As the newly minted president of the ARHP, I’d like to introduce myself.
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Explore This IssueJanuary 2009
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Although I tried to meet members at our recent Annual Scientific Meeting—especially while table hopping at our two wonderful networking forums—it was just too difficult to meet all the 1,012 health professional attendees. However, I will continue reaching out to members over this coming year to encourage you to participate in our phenomenal educational offerings and encourage you to become more involved in the ARHP through volunteer leadership and various committees and task forces.
Those of you who have met me, or have heard me speak, probably noticed my “funny” accent, and I may have confused you by saying that I’m from New York. Your confusion would be most appropriate as I certainly don’t have a Brooklyn accent, although I’ve lived and worked in New York City for 25 years.
I’m originally from a small seaside town, Yeppoon, in Australia (at the southern end of the Great Barrier Reef), and I worked as a social worker there before moving to New York. Needing to update my professional credentials, I enrolled in a doctoral program in developmental psychology.
It was at the CUNY Graduate Center that my interest in rheumatology germinated. Under the mentorship of Tracey Revenson, PhD, I began my dissertation research on family coping and resilience in children with rheumatic disease. This was the beginning of a rewarding collaboration with Norman Ilowite, MD, Beth Gottlieb, MD, MS, and Emily Klass, PhD, at Schneider Children’s Hospital in New York. Together, we worked with hundreds of children with rheumatic disease, and I marveled at how resilient most of these children were. We were fortunate to secure funding to begin a small treatment program for children and teens diagnosed with fibromyalgia, and our team developed and tested the efficacy of an eight-week cognitive-behavioral intervention. Almost every year, we have presented our findings at the ACR/ARHP Annual Scientific Meeting.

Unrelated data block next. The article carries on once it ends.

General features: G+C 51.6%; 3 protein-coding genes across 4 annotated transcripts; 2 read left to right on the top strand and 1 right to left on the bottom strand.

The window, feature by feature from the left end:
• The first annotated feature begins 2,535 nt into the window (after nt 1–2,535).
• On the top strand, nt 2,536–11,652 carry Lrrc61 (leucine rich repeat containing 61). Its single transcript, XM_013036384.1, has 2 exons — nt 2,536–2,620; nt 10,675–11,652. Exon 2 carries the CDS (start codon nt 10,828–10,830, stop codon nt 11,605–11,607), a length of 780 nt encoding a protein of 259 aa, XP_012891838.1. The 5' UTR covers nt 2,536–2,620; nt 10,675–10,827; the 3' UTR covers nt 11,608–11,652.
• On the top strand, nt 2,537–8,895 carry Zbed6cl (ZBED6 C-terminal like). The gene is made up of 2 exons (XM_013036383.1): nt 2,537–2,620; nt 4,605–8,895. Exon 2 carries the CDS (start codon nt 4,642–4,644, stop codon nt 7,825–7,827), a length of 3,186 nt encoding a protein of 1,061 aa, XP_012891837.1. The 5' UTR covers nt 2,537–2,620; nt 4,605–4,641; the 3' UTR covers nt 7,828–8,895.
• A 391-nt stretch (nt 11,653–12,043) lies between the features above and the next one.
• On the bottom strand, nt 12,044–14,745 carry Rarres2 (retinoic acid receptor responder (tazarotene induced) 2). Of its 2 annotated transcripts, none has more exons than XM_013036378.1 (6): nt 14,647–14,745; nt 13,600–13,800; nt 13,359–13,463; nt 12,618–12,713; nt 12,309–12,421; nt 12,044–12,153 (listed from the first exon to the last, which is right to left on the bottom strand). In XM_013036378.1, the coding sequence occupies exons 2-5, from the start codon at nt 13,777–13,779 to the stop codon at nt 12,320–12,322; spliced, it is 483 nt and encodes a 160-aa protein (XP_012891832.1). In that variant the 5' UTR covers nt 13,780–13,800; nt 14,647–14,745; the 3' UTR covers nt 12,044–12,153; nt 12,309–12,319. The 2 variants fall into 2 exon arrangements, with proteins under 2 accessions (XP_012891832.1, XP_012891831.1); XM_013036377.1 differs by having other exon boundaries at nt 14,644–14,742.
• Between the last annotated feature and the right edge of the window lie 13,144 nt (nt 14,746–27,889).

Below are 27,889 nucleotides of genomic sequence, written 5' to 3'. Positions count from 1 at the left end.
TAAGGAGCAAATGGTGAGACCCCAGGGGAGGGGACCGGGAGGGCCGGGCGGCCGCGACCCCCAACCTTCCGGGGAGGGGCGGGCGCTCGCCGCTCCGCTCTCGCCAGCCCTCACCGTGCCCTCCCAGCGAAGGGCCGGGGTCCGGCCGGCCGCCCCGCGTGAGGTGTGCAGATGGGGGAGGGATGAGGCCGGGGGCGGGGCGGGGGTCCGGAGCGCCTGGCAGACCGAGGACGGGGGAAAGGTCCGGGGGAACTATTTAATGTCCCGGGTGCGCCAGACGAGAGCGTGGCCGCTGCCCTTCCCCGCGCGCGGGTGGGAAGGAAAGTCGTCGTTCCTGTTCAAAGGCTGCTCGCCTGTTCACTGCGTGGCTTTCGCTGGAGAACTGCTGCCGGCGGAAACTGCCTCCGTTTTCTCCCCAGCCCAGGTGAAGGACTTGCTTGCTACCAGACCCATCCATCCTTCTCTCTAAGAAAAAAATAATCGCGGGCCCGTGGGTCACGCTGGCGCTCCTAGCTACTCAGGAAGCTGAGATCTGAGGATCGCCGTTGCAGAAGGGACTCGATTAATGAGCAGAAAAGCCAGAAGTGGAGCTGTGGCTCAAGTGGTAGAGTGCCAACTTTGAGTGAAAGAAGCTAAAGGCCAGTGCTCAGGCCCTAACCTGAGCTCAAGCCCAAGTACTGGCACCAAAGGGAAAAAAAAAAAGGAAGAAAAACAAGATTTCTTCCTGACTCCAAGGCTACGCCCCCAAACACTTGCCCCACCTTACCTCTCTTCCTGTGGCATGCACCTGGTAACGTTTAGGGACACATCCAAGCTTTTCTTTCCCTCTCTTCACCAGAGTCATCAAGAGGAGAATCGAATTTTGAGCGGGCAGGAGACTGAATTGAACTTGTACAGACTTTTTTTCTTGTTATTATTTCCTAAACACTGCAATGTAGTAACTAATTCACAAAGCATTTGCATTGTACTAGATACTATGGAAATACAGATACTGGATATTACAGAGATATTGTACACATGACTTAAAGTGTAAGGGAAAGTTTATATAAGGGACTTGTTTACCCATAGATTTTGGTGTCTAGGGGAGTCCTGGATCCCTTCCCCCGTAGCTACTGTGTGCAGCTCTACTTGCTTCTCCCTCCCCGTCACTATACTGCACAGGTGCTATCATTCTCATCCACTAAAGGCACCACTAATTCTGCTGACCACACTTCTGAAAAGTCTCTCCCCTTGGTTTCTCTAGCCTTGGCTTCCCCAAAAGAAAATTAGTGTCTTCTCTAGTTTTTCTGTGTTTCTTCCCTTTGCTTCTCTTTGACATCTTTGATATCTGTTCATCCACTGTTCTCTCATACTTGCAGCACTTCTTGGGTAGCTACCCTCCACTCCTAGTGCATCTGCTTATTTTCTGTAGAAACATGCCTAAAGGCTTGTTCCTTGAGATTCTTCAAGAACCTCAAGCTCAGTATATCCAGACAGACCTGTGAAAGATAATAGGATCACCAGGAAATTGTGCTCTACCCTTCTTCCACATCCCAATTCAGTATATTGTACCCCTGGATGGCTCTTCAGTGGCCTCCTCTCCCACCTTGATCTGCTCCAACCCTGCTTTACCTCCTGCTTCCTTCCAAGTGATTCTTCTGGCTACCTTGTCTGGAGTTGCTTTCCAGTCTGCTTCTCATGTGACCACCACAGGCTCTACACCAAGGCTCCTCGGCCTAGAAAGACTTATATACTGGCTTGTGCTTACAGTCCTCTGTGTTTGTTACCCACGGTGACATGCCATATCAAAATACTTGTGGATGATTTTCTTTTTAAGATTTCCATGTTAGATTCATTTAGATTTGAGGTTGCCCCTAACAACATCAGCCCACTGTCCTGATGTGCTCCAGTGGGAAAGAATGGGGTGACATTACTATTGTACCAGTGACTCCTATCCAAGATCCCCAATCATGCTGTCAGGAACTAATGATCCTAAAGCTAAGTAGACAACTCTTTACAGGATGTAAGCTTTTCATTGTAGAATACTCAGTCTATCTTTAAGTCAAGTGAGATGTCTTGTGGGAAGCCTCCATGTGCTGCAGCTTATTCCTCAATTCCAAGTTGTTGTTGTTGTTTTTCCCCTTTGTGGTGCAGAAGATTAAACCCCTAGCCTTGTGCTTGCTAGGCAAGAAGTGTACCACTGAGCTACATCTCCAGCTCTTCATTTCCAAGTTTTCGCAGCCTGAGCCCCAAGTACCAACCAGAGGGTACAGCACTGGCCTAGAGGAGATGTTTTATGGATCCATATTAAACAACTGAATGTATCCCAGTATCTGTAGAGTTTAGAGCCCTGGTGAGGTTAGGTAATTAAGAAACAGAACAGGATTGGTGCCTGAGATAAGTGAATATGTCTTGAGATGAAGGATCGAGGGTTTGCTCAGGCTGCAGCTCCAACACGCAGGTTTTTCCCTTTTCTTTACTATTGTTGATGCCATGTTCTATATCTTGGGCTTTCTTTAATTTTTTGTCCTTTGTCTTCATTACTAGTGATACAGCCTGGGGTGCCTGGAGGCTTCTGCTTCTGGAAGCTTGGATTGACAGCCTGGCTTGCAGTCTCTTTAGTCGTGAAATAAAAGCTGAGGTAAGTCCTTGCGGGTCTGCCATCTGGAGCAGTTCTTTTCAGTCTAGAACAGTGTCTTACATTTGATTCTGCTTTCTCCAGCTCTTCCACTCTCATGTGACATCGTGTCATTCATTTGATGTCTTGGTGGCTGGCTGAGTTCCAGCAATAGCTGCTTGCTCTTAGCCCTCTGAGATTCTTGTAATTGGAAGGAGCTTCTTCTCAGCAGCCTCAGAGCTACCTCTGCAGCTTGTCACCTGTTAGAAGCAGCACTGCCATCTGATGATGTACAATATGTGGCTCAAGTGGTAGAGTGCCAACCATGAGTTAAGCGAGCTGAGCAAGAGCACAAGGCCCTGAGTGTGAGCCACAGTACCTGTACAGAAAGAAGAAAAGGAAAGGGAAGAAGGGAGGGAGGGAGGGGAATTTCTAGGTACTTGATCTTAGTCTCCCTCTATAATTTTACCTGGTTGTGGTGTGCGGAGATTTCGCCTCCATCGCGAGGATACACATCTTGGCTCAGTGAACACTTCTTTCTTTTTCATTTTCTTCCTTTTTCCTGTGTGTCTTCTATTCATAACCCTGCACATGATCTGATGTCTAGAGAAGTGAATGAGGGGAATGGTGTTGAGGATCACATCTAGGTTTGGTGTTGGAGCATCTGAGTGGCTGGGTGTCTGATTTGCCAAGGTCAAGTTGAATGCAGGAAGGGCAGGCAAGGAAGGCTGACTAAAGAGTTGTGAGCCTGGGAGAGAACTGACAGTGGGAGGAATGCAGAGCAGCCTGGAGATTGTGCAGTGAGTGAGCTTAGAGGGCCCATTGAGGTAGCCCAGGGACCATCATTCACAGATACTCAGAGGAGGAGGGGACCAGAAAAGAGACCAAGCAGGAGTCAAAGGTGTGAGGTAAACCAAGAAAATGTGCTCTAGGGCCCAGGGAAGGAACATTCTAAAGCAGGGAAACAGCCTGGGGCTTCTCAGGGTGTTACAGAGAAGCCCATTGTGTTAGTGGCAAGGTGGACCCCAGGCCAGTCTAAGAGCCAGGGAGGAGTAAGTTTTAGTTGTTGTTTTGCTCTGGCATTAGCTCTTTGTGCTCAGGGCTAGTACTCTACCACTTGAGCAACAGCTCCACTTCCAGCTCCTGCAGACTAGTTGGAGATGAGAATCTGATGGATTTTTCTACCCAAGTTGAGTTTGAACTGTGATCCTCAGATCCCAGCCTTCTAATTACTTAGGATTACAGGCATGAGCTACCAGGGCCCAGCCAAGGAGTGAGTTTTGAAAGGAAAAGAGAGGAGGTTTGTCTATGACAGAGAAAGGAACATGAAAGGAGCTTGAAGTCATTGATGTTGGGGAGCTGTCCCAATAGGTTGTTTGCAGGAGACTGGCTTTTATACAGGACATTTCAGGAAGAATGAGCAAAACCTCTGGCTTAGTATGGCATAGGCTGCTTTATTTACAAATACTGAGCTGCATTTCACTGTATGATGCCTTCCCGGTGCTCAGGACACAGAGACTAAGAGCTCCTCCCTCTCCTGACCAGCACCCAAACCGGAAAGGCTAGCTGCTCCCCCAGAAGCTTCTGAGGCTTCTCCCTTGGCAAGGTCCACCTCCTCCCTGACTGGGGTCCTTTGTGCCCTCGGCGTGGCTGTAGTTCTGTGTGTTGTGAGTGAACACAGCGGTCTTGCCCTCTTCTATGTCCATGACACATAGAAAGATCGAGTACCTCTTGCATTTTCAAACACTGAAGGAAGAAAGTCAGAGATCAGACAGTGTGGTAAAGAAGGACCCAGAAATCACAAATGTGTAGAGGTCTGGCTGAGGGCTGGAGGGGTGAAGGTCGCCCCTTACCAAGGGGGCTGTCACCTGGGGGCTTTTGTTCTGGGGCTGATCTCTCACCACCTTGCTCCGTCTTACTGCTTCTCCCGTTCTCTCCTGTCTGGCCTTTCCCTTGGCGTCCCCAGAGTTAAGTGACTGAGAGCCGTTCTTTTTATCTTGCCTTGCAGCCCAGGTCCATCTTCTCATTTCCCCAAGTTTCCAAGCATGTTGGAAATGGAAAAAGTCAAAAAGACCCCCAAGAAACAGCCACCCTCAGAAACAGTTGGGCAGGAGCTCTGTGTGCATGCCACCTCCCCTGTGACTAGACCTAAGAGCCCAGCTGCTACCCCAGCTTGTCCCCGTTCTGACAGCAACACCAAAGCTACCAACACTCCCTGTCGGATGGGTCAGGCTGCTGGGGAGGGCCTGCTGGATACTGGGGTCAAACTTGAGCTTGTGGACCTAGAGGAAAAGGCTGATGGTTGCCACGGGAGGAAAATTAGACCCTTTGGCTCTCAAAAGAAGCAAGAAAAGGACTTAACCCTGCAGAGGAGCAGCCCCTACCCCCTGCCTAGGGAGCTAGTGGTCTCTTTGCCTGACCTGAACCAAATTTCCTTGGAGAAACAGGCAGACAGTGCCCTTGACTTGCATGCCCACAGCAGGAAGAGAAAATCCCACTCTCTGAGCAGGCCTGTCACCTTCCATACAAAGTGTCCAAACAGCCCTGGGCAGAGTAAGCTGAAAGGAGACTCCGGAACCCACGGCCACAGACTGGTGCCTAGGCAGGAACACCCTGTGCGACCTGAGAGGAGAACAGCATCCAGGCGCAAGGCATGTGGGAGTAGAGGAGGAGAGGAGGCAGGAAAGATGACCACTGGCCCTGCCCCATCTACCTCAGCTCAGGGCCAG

I now work as an advisor for Macaulay Honors Scholars at Queens College in New York. However, my interest in rheumatology research continues through my supervision of PhD students in psychology programs.
I have been a member of the ARHP for more than 10 years and have been actively involved in its committees since 2001. I remember the first step I took in getting involved with ARHP was completing and submitting an ARHP volunteer form. Shortly after its submission, I was contacted by the ARHP leadership and was granted my wish to serve on the 2002 ARHP Annual Meeting Program Subcommittee. This subcommittee has the huge responsibility of planning and coordinating the more than 67 educational sessions during the ARHP Annual Scientific Meeting. I cannot tell you how rewarding that year was, and it would be difficult to put into words the satisfaction my fellow subcommittee members and I felt during the 2002 Annual Scientific Meeting in New Orleans.